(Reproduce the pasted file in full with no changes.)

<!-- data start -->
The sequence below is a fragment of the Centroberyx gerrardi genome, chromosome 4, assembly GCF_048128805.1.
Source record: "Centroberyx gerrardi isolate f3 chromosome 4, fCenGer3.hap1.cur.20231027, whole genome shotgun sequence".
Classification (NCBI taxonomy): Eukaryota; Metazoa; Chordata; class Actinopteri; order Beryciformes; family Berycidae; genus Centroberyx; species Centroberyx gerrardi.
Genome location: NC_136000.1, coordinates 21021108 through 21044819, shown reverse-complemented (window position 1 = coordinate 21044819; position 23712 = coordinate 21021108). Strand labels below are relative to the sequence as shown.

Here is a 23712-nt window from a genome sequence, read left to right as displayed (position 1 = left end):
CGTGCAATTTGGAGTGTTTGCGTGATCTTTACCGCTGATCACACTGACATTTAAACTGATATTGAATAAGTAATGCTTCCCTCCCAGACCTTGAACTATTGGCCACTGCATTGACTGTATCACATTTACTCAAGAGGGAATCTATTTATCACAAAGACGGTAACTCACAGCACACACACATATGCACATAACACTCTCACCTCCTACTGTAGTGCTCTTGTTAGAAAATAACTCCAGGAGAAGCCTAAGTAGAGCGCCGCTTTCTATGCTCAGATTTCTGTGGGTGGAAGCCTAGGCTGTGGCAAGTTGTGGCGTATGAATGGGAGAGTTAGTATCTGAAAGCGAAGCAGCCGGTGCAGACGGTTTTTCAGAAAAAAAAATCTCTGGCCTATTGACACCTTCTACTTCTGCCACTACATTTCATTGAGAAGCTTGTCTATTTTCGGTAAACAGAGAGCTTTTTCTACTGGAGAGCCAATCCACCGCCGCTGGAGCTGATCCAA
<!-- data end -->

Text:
The sequence below is a fragment of the Centroberyx gerrardi genome, chromosome 4, assembly GCF_048128805.1.
Source record: "Centroberyx gerrardi isolate f3 chromosome 4, fCenGer3.hap1.cur.20231027, whole genome shotgun sequence".
Classification (NCBI taxonomy): Eukaryota; Metazoa; Chordata; class Actinopteri; order Beryciformes; family Berycidae; genus Centroberyx; species Centroberyx gerrardi.
Genome location: NC_136000.1, coordinates 21021108 through 21044819, shown reverse-complemented (window position 1 = coordinate 21044819; position 23712 = coordinate 21021108). Strand labels below are relative to the sequence as shown.

Here is a 23712-nt window from a genome sequence, read left to right as displayed (position 1 = left end):
CGTGCAATTTGGAGTGTTTGCGTGATCTTTACCGCTGATCACACTGACATTTAAACTGATATTGAATAAGTAATGCTTCCCTCCCAGACCTTGAACTATTGGCCACTGCATTGACTGTATCACATTTACTCAAGAGGGAATCTATTTATCACAAAGACGGTAACTCACAGCACACACACATATGCACATAACACTCTCACCTCCTACTGTAGTGCTCTTGTTAGAAAATAACTCCAGGAGAAGCCTAAGTAGAGCGCCGCTTTCTATGCTCAGATTTCTGTGGGTGGAAGCCTAGGCTGTGGCAAGTTGTGGCGTATGAATGGGAGAGTTAGTATCTGAAAGCGAAGCAGCCGGTGCAGACGGTTTTTCAGAAAAAAAAATCTCTGGCCTATTGACACCTTCTACTTCTGCCACTACATTTCATTGAGAAGCTTGTCTATTTTCGGTAAACAGAGAGCTTTTTCTACTGGAGAGCCAATCCACCGCCGCTGGAGCTGATCCAA